Finally, remove the excess glue that squeezed out along the panel joints. Wipe up the glue on open-grained woods such as oak with a wet rag. Make sure to use enough water to dissolve the glue, and wipe thoroughly several times, rinsing the rag frequently between wipes. For tight-grained woods such as maple, wait for the glue to congeal but not harden, and remove it with a paint scraper, lifting the glue from the surface.
Panel Glue-Ups: How Many Clamps Do I Need?
Clamping pressure spreads out at a 45° angle from the point where the clamp head contacts the edge of the glue-up, as shown below. To determine clamp spacing, draw a line perpendicular to the edge of the first board, and then draw lines at 45° to each side that intersect the first glue line. The distance along the glue line between the two 45° lines is the optimum clamp spacing. As shown, clamps must be positioned closer together along a narrow board than along a wide one.
Gluing and clamping a cabinet carcase requires a flat work surface larger and closer to the floor than a typical workbench. Here, in two steps, I show how to add a divider between a top and bottom, and then how to permanently add and square the unit with sides. Later, the back and face frame would be added.
With the carcase parts cut to shape and all dadoes and rabbets formed, temporarily position one side on the assembly table, inside face up, to serve as a spacer. Apply glue in the carcase bottom and top divider dadoes. Dry-fit the carcase bottom into the side bottom dado and the carcase top into the side top rabbet, and capture the divider in the top and bottom divider dadoes.
Now position cauls on the carcase top and bottom, centered on the divider dadoes. In this case, I disc-sanded a shallow arc on one edge; the arc inclines 1⁄8" from the center of the caul to each end. As before, I covered the convex curved edges with plastic packaging tape. Clamp pressure at the caul ends flattens it against the assembly and exerts greater pressure at the center. This is handy when the center of the glue-up is out of reach for even those clamps having the deepest throats.
Making sure the edges of the divider, top, and bottom are flush at the front, apply bar clamps and tighten them enough to hold the cauls and carcase parts together. You may need to move the case corners over the edge of the table in order to turn the clamp handles. Squaring braces (shop-made or store-bought) help hold the parts together when you’re working alone and adjusting the clamps and cauls as shown in Photo C. Loosen the brace clamps as needed to allow the divider to fully seat in the dadoes. Then tighten the bar clamps. Finally, reposition/reclamp the squaring brace clamps.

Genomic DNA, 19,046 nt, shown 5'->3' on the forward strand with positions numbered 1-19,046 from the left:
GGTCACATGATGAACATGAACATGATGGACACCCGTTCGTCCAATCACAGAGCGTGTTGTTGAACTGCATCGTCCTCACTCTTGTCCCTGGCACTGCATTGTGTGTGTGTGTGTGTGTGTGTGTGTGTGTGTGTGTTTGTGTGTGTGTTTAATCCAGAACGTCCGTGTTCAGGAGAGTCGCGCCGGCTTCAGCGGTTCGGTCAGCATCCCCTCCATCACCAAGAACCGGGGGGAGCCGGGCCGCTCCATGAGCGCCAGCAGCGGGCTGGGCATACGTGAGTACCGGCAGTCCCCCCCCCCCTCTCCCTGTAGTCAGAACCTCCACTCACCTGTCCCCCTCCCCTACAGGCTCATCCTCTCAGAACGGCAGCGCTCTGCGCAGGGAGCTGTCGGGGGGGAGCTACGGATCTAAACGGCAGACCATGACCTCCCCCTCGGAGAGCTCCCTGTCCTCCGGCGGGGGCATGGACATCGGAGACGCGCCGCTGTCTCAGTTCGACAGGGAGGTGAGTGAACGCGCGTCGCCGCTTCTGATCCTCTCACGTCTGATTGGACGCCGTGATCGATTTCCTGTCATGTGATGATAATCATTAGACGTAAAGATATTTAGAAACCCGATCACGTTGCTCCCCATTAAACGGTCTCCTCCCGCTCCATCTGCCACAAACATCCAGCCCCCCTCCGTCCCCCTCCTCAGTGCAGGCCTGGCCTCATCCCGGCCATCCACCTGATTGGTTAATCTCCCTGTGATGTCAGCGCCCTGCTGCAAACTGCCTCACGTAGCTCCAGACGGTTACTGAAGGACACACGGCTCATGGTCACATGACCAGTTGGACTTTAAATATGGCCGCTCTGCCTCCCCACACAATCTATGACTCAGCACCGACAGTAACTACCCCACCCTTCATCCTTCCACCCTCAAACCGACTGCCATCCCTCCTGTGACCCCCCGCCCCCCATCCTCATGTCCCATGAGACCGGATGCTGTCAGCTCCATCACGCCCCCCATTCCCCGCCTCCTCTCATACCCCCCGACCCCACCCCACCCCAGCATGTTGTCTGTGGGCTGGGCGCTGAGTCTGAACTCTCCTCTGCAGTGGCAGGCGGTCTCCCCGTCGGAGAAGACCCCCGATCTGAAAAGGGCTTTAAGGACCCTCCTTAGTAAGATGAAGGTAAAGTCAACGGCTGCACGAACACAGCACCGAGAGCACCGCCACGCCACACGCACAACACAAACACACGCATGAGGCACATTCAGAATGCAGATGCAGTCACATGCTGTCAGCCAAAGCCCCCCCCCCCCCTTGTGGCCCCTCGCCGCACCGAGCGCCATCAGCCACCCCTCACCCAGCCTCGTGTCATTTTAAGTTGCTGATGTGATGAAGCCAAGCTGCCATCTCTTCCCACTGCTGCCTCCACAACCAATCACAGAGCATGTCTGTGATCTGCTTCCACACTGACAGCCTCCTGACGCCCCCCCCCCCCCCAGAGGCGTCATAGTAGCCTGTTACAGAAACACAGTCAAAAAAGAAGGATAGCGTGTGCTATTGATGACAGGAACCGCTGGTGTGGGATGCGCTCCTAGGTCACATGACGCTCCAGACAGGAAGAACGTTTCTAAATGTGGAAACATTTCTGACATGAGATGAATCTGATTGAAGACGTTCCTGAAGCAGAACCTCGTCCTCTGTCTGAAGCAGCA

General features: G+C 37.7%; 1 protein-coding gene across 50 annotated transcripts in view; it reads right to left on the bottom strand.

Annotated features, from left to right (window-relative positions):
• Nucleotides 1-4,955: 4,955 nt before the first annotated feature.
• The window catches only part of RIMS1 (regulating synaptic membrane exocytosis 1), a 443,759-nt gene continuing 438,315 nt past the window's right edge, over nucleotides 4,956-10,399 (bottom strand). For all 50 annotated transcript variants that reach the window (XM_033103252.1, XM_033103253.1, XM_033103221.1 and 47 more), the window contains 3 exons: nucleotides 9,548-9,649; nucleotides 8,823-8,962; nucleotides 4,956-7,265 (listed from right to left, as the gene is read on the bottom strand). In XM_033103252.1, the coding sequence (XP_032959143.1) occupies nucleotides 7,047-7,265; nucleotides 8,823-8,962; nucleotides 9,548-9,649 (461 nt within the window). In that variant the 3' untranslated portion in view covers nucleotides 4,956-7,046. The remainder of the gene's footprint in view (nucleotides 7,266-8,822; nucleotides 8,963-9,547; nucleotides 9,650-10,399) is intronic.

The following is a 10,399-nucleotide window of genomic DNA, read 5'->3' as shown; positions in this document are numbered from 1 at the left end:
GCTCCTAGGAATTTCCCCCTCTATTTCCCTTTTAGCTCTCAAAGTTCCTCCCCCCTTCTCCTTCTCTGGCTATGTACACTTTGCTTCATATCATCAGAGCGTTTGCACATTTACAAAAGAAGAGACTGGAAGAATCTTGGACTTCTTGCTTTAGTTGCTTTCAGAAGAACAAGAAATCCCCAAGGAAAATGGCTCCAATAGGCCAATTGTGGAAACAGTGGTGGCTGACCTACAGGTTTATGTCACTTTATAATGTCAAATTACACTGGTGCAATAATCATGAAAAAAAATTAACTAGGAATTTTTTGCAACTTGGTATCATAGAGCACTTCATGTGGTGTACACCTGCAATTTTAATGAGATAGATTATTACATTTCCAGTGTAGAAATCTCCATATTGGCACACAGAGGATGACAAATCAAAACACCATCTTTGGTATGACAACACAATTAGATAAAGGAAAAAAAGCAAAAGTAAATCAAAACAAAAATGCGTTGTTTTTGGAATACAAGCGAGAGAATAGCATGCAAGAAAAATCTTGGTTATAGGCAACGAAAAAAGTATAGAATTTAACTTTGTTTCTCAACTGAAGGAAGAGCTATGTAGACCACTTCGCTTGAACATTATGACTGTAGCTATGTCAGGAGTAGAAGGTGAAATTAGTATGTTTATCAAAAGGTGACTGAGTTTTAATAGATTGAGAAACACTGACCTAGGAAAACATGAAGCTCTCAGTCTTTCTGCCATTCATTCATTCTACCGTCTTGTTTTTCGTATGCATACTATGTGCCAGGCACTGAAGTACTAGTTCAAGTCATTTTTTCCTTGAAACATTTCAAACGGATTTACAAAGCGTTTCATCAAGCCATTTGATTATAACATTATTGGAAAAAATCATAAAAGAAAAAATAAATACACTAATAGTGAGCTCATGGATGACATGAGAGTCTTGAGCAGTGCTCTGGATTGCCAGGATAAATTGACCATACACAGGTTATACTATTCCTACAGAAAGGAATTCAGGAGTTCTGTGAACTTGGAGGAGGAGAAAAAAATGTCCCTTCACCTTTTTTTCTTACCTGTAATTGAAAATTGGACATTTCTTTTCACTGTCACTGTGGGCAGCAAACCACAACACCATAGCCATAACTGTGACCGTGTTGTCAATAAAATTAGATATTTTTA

With the glue dry, remove the clamps and separate the top/bottom/divider assembly from the carcase side, and lay the assembly front face down on the assembly table. Apply glue to the side outer rabbets and dadoes and add them to the top/bottom/divider assembly. Now center cauls on the side rabbets and dadoes, position clamps at the caul ends, and tighten the clamps. Check the carcase for square, as shown in Photo D. If the carcase is not square, apply clamp pressure across the larger diagonal.
Mitered frames and boxes
Mitered assemblies present a special challenge. That’s because applying clamping pressure to angled surfaces lubricated by wet glue often causes the parts to slide out of alignment. Here are some solutions for dealing with these tricky glue-ups.
Gluing up a flat mitered frame can be easy as long as the frame has four sides. But an octagonal frame doesn’t give you any convenient clamping surfaces. Here’s where strapping or filament tape comes to the rescue, as shown in Photo E. This type of tape doesn’t stretch or tear like other tapes. Now, apply glue to the miters and finish the glue-up, as shown in Photo F.
For a mitered-corner box, make a set of miter cauls like the ones shown in Photo G from 1⁄4" plywood and 3⁄4 × 3⁄4" solid stock. Secure a miter caul to each box side with a spring clamp, apply glue to the miters, and assemble the box sides. Apply clamps across the corners, as shown. Consider using two clamps per corner to close any gaps. As an alternate method for applying pressure across wide joints, consider wrapping the assembled box with surgical tubing as shown in Photo H. For boxes with shorter walls, you may get by with a strap clamp.
A cheval mirror frame with a round top would be difficult to clamp if the segments were already rounded. Instead, over-size the frame pieces when cutting them and include clamping ears as shown in Photo I. These let you effectively pull the pieces together. Later, you’ll trim and sand the curve to final shape and size.
Bonus Tips and Helpers
The flexible plastic core of a disposable foam brush makes the perfect glue spreader.
A pair of notched rails keeps tipsy pipe clamps upright.